Projects > Sustainability and Equity in the Massachusetts Food System: A Progress Report

Phoenix Fruit Farm

Enhancing natural resources through farming

Farming can place significant demands on natural resources, but many farmers employ practices that mitigate the impact of growing crops and often contribute to resource conservation and enhancement. Elly Vaughan, owner of the Phoenix Fruit Farm in Belchertown, uses ecologically sustainable practices to grow apples and peaches. These practices help conserve water and preserve the quality of the topsoil and the water.

Elly, who earned a degree in Plant and Soil Science from UMass Amherst, cites unique challenges to growing apples and other tree fruit organically. “You can’t move the trees like you would rotate crops on a vegetable farm,” she says. “Disease populations build up and build up.” She uses advanced Integrated Pest Management (IPM) principles on her farm, monitoring the insect population using sticky traps, and tracking the temperature and weather so she can use the least harmful, targeted insecticide only when necessary. Because herbicide is not used, ground cover grows under the fruit trees, creating a habitat for beneficial insects that can compete with the pest species.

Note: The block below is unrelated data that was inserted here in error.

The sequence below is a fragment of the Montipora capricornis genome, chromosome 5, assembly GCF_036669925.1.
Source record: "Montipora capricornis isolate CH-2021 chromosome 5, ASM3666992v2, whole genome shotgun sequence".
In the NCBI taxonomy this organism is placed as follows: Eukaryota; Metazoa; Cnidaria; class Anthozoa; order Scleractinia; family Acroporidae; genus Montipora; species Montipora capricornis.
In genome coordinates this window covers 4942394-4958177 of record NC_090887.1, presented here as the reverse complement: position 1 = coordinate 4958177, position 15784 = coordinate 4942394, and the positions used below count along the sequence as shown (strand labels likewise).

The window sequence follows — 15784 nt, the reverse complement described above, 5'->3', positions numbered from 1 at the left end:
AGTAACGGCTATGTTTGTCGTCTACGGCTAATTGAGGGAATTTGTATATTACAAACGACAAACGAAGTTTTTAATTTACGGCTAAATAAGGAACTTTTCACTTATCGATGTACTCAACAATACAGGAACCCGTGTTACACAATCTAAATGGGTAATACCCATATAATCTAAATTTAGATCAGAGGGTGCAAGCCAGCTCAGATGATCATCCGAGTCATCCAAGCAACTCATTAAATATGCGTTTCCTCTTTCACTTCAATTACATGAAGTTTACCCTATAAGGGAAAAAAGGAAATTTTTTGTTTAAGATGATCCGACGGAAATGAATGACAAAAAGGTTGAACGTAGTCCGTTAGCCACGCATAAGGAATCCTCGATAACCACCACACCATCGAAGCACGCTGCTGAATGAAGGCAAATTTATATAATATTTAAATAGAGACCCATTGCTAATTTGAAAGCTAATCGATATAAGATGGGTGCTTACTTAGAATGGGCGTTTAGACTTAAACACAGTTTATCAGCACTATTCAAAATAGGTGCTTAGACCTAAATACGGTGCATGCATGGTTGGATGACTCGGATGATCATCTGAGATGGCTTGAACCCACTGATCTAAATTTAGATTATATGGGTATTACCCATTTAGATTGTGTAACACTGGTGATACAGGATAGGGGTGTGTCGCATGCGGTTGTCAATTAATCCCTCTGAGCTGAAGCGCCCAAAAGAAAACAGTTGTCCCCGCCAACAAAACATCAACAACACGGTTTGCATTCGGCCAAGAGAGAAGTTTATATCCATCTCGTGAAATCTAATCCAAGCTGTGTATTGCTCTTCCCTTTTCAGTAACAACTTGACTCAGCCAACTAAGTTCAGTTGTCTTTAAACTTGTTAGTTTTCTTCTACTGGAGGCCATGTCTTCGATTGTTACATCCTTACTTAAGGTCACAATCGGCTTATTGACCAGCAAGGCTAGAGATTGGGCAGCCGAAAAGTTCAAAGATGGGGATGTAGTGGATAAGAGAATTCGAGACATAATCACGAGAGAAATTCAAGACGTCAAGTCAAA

Three state grant programs have contributed to Phoenix Fruit Farm’s ecologic and economic sustainability. The Stewardship Assistance and Restoration on Agricultural Preservation Restrictions (APRs) program provided funding to clear and replant formerly productive land that had become overgrown. Elly plans to clear six acres of land this spring and plant it with a cover crop that will help to sequester water and carbon in the soil.

An Agricultural Environmental Enhancement Program grant will enable the farm to install a drip irrigation system to water the new peach, nectarine, and pear trees Elly plans to plant this year. New fruit trees require regular irrigation to become established. Though overhead irrigation is less expensive, drip-tape irrigation saves water by directing it to the tree roots.

“It is very responsible of the state to put these programs out” to help farms like hers, Elly says. “Without the financial resources, farmers would be forced to use practices that are not as efficient because they can’t afford the best practices. They are taking away the financial burden.”

Inputs - Recommendation 3.3: Reduce water pollution from the food system, especially through incentives and increased technical assistance.